PARIS: President Emmanuel Macron and Indian Prime Minister Narendra Modi on Tuesday vowed to "act jointly" in the Indo-Pacific region, as a row intensified with Australia and the US over a ditched submarine contract.
Macron's telephone talks with Modi were timed conspicuously as French anger appears undiminished after Australia pulled out of a submarine contract in favour of US submarines as part of an alliance with Washington and the UK.
US officials have said US President Joe Biden is seeking a phone call with Macron in the coming days to ease tensions but this has yet to materialise, with Macron taking the unprecedented step of recalling France's ambassadors to Australia and the United States.
The French presidency said both leaders agreed they would "act jointly in an open and inclusive Indo-Pacific area".
Macron assured Modi of France's continued "commitment to the strengthening of India's strategic autonomy, including its industry and technology base, as part of a close relationship based on trust and mutual respect".
The statement from Macron's office said France and India's shared approach would be aimed at promoting "regional stability and the rule of law, while ruling out any form of hegemony".
The new three-way strategic alliance, AUKUS, is widely seen as seeking to counter the rising power of China in the area.
Paris has in the last years sought to tighten ties with India: In 2016 the two sides signed a multi-billion dollar deal for 36 French Rafale fighter jets for New Delhi.
While the agreement is under investigation in France for kickback allegations, it is viewed as a commercial and diplomatic success for Paris.
Indian media have in recent days speculated that Australia's cancellation of the submarine deal could spark French-Indian talks about a submarines agreement of their own, possibly involving a transfer of technology.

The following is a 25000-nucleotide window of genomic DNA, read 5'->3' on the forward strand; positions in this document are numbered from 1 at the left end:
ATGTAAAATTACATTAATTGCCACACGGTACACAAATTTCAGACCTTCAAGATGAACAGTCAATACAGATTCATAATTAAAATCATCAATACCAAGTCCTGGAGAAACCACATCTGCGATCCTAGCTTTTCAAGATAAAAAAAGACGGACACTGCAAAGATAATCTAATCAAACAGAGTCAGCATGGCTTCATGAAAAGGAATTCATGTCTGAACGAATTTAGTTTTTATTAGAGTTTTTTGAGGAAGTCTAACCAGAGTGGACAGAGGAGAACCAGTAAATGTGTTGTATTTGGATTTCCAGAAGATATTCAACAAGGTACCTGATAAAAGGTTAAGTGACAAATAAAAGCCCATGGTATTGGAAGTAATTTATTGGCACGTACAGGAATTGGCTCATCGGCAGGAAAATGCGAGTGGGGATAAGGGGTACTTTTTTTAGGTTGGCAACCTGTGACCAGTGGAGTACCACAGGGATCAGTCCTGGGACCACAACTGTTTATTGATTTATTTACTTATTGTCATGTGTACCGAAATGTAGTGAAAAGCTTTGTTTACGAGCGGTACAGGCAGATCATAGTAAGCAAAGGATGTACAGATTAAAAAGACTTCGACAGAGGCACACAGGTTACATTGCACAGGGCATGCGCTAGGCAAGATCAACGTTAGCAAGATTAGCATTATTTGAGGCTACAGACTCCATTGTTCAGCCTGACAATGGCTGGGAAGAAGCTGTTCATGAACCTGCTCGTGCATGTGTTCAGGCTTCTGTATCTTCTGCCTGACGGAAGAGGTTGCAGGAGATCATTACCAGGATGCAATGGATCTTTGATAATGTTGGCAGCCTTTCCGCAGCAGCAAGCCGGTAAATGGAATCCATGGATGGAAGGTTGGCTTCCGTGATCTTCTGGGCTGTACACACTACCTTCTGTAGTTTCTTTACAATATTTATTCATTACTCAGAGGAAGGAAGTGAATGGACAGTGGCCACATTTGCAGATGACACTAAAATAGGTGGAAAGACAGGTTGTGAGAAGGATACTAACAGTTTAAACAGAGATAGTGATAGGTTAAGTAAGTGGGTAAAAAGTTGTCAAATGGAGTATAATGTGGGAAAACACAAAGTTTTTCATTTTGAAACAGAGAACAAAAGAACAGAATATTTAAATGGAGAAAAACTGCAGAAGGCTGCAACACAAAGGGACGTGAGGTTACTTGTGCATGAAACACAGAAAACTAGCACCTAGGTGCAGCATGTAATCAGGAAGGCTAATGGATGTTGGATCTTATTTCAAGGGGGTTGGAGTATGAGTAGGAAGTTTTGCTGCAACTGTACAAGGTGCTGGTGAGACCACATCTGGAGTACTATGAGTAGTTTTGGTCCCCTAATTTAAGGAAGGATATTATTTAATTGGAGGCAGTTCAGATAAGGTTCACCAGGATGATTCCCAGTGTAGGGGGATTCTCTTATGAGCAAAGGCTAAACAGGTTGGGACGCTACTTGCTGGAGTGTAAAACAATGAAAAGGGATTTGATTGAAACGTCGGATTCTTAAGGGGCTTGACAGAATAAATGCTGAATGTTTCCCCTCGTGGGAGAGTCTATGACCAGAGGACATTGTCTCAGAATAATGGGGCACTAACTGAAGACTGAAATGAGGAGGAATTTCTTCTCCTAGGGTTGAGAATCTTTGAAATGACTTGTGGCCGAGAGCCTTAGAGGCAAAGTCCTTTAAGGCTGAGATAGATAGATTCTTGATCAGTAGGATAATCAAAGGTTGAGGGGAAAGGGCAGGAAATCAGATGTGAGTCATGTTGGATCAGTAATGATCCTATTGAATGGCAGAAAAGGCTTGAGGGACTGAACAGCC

During a September 2020 visit to New Delhi French Defence Minister Florence Parly discussed the idea that the Rafale deal could lead to sales of other weaponry, including submarines, according to a French defence ministry source.
"The Indian air force is completely satisfied with these planes, and that means were are well-placed for the future," the source said.
Possible coming arms sales, apart from the submarines, discussed in New Delhi included helicopters, ammunition and fighter jet turbines, the source said.
France called it a "stab in the back" after learning the US had secretly led talks about the new strategic alliance and struck the deal for the delivery of American nuclear-powered submarines to Australia.
Australia informed France only hours before pulling out of the submarines deal, according to the French government.
As the crisis unfolded Biden requested an urgent conversation with Macron, for which the French have still not announced a date.
Once it happens, Macron will demand "clarifications" from Biden, his political advisor Stephane Sejourne said on Tuesday, warning that nobody should expect "a reconciliation talk".
He said the way that the French-Australian deal was cancelled brought up many questions "including about the concept of what it means to be an ally of the Americans".
Behind the contract spat were deeper differences about strategies in the Indo-Pacific, he said.
France, which has has a presence in the region through overseas territories such as New Caledonia, has been trying to calm down tensions in the area, but "the United States is in more of a confrontation with China", Sejourne said.
The US policy "will hugely annoy China and increase tensions in the region", he said.
French defence ministry spokesman Herve Grandjean meanwhile wrote on Twitter that the end of the deal was above all "bad news" for Australia.
"The first Attack submarines were to be delivered by 2030. With this new AUKUS partnership, it will be more like 2040. That's a long time, when you see how fast China is militarising," he said.
European ministers meanwhile rallied around France on Tuesday as the submarines dispute threatened to delay trade talks with Washington and Canberra.
German Europe Minister Michael Roth said France's diplomatic crisis with the US was a "wake-up call for all of us" on the need to unite an often divided EU on foreign and security policy.